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Adolescent Snacking Behaviors Are Associated with Dietary Intake and Weight Status.
J Nutr. 2016 07; 146(7):1348-55.JN

Abstract

BACKGROUND

Most adolescents consume ≥1 snack/d; exploring the relevance of snacking patterns for overall diet and weight status is important to guide dietary counseling and public health strategies for obesity prevention.

OBJECTIVE

This study examined intake of common energy-dense snack foods, total number of snacks consumed, frequency of consuming snacks prepared away from home, and frequency of snacking while watching television in adolescents and how these behaviors may be linked to diet and weight status. Relations were examined with attention to potential confounders that may help explain the mixed findings of previous research.

METHODS

Survey measures of snacking behavior, a food-frequency questionnaire, and anthropometric measurements were completed by 2793 adolescents (53.2% girls, mean age = 14.4 y) in Minneapolis-St. Paul school classrooms in 2009-2010. Linear regression was used to examine associations with adjustment for sociodemographic characteristics and other potential confounding factors, such as meal skipping, underreporting energy intake, dieting to lose weight, and physical activity.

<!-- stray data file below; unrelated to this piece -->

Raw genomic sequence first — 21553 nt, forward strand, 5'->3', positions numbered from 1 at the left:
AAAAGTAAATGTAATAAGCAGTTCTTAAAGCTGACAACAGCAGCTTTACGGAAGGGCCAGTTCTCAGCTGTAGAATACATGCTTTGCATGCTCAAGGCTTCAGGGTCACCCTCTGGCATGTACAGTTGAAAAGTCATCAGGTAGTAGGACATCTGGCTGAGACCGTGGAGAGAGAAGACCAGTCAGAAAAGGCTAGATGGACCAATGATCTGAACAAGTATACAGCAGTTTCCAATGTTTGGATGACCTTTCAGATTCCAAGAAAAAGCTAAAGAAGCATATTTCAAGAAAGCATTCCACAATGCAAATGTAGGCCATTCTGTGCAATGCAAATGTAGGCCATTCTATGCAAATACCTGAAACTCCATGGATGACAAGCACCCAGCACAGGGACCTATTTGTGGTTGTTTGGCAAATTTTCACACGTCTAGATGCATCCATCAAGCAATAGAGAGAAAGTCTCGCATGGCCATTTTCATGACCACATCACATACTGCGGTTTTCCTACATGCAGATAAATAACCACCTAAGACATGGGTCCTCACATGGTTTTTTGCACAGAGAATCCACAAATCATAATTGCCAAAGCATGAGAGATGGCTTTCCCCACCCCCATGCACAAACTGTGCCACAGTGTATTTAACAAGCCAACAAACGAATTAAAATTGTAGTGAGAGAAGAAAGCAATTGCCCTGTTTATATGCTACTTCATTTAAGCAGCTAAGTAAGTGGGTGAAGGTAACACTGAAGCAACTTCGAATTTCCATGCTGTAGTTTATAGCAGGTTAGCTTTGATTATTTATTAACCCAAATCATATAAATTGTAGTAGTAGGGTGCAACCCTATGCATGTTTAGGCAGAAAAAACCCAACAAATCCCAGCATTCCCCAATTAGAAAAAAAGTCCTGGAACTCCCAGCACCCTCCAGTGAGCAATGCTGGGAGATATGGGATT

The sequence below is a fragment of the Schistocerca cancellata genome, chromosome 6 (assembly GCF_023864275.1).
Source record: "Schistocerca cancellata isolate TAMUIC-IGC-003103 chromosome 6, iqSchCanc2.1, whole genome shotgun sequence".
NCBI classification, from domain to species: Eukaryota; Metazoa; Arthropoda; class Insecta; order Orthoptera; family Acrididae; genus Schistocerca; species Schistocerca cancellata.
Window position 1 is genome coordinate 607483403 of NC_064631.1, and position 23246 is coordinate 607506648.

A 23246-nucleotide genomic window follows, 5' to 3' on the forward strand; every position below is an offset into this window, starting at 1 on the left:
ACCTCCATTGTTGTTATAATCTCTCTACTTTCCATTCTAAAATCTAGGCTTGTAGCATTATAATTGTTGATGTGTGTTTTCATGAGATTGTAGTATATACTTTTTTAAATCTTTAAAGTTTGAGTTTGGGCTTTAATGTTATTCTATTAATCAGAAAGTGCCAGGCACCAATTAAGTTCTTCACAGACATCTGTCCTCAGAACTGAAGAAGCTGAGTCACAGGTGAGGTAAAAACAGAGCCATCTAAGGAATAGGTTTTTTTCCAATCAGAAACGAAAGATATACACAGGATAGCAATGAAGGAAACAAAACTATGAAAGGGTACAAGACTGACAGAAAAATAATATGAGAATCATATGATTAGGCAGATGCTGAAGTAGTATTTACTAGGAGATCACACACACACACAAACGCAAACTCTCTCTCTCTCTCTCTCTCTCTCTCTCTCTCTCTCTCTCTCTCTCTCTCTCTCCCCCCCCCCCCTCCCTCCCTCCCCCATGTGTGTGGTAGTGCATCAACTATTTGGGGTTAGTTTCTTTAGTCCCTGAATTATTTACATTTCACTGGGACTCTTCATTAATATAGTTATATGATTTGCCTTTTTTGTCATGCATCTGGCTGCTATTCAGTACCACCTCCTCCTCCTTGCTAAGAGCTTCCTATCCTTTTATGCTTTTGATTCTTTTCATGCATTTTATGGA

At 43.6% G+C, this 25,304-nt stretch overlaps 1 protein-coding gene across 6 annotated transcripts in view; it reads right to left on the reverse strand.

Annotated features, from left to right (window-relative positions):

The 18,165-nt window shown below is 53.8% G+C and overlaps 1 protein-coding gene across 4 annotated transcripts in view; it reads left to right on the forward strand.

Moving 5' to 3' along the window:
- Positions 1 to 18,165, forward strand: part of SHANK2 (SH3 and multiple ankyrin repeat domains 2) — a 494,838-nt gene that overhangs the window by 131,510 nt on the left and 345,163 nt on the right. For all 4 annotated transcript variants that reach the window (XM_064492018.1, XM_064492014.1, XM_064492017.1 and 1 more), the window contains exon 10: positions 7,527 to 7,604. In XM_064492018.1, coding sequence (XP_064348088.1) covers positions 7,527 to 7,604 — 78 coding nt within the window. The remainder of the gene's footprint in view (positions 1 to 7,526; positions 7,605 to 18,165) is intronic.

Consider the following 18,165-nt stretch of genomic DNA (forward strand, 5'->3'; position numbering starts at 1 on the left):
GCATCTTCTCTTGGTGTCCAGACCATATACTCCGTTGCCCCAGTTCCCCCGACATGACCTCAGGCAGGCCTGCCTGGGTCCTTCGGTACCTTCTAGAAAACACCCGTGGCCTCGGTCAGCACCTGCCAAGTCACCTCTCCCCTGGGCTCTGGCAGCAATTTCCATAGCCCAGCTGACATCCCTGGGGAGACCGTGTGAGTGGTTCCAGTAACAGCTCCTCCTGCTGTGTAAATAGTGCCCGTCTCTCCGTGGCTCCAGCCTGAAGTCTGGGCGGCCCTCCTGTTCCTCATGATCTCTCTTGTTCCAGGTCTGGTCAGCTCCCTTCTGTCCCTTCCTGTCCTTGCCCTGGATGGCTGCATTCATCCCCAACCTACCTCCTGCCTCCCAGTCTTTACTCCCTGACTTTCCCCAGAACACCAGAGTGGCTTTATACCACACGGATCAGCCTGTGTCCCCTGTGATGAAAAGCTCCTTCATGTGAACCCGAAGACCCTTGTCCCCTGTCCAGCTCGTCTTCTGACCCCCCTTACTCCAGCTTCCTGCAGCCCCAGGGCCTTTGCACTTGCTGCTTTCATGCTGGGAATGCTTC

RESULTS

Adolescents reported consuming a mean of 2.2 energy-dense snack food servings/d and 4.3 snacks/d and purchasing snacks prepared away from home on 3.2 occasions/wk. More than two-thirds of adolescents reported that they sometimes, usually, or always consumed a snack while watching television. The measures of snacking were directly associated (P < 0.01) with higher energy, lower fruit/vegetable, higher sugar-sweetened beverage, and more frequent fast-food intakes in all models except for one: energy-dense snack food servings were not related to sugar-sweetened beverage intake. A direct relation between daily servings of energy-dense snack foods and body mass index (BMI) z score was found; however, the snacking behaviors were inversely related to BMI z score (P < 0.01).

CONCLUSIONS

The observed cross-sectional associations suggest that snack consumption is a risk factor for poor diet, but unless energy-dense foods are consumed, snacking does not consistently contribute to overweight in US adolescents.